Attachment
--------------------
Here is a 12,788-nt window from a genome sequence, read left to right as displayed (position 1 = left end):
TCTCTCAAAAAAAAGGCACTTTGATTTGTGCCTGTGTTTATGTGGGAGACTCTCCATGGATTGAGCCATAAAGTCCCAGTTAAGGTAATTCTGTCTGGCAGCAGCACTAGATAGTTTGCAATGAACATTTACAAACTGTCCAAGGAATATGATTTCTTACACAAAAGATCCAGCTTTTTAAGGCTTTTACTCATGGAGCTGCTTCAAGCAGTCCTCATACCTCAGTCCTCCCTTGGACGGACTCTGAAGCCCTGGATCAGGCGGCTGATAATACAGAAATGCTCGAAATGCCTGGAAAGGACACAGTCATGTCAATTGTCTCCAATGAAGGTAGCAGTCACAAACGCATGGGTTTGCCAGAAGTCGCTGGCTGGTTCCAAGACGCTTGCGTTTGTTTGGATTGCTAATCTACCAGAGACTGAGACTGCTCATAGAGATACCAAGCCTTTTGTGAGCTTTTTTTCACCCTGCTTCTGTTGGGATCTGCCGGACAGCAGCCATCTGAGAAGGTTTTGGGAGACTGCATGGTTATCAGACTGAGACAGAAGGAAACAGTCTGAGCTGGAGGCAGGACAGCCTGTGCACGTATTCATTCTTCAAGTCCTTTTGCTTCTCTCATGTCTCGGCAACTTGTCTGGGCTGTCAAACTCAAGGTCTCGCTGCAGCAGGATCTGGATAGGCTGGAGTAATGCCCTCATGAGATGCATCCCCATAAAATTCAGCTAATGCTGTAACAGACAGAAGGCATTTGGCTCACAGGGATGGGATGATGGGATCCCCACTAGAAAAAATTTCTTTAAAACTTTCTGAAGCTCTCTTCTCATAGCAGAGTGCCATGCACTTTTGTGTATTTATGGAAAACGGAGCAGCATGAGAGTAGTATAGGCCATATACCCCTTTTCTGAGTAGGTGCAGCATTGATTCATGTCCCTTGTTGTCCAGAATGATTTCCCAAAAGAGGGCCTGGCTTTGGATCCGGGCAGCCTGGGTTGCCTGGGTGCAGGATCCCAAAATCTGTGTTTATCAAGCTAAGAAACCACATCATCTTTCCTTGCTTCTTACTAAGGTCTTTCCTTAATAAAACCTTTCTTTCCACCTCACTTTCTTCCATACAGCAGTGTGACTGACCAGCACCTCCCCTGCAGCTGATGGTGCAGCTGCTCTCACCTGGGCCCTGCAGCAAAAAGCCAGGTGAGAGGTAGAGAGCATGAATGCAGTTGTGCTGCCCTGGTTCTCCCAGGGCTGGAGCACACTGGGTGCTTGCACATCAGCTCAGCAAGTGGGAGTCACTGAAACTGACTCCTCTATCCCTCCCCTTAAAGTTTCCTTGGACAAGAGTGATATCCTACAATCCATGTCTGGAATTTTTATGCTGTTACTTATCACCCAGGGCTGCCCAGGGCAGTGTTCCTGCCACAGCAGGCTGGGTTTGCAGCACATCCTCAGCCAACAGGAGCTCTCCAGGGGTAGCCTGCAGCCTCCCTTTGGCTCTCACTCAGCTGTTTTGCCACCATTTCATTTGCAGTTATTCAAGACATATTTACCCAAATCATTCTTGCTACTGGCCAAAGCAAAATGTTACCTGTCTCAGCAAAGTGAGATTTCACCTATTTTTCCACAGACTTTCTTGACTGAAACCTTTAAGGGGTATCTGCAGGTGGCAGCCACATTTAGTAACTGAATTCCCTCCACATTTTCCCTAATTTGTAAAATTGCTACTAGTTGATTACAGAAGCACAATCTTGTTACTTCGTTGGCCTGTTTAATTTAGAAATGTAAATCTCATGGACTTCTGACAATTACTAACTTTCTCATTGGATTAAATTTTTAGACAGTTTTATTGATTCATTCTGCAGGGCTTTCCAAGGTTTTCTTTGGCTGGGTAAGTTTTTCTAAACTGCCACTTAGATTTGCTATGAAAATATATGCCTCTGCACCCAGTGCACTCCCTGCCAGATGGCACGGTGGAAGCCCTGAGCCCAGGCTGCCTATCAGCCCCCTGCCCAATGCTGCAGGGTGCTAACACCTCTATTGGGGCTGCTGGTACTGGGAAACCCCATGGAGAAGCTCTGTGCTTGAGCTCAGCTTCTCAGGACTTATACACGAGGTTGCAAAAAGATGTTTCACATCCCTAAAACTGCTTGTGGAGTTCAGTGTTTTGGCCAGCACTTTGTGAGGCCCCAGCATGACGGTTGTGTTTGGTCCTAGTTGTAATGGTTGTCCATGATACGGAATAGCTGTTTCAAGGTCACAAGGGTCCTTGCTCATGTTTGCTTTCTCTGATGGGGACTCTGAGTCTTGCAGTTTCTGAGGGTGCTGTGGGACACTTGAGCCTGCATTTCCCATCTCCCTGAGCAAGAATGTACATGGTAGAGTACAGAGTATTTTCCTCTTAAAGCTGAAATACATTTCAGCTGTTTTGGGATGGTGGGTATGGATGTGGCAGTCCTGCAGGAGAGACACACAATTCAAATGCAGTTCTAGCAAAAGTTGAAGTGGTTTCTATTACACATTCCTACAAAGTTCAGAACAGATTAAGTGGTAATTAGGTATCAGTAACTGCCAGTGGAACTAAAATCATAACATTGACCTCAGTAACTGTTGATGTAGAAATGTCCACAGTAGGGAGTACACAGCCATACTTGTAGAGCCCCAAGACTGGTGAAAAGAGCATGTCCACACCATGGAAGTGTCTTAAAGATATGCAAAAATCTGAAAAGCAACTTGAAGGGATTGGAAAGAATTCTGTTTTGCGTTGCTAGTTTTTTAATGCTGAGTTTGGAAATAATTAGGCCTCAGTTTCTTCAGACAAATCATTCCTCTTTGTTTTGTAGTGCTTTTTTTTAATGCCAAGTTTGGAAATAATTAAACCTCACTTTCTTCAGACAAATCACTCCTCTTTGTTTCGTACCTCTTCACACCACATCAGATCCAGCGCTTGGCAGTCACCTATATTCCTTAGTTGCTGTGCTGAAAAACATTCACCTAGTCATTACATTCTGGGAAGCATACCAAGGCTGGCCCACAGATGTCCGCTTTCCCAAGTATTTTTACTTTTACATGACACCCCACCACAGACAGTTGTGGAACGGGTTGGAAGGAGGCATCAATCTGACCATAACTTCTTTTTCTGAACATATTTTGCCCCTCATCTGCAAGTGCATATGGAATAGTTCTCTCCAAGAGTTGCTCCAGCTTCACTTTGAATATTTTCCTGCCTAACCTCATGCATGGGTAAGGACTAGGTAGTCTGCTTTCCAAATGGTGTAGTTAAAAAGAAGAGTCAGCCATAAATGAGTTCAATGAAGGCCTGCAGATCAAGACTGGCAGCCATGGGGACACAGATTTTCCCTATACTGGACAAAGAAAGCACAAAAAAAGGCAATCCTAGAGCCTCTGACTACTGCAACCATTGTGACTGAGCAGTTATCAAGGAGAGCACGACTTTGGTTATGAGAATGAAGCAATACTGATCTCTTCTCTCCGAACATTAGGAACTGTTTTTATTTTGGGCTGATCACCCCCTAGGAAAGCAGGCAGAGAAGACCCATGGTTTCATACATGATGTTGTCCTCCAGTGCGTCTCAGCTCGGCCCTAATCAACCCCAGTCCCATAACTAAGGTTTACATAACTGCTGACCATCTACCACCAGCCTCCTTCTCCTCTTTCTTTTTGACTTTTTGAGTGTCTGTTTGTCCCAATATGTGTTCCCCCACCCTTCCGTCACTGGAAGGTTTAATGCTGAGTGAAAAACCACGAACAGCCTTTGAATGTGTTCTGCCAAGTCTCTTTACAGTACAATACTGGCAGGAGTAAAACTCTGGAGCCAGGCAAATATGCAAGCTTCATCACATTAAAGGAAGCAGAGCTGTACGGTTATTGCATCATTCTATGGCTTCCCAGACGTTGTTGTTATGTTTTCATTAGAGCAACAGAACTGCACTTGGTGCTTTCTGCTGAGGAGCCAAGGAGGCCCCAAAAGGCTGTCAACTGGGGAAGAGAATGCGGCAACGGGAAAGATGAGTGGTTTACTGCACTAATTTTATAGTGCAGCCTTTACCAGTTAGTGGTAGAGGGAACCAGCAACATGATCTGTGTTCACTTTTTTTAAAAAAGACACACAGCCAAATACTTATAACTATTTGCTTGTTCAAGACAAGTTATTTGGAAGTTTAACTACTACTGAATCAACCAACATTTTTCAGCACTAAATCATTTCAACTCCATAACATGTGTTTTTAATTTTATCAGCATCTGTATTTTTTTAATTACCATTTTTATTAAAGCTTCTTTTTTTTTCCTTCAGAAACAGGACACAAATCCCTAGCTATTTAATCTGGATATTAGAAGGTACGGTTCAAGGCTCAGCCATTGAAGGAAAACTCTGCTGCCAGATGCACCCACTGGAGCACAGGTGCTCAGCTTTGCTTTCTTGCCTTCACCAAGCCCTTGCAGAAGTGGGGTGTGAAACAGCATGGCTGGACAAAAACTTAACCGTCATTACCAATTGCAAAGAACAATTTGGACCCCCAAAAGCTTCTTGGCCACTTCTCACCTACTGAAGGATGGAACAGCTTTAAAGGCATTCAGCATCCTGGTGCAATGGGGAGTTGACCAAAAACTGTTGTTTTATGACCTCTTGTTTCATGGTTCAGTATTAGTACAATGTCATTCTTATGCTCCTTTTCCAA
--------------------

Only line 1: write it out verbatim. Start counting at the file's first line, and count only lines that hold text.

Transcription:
Here is a 12,788-nt window from a genome sequence, read left to right as displayed (position 1 = left end):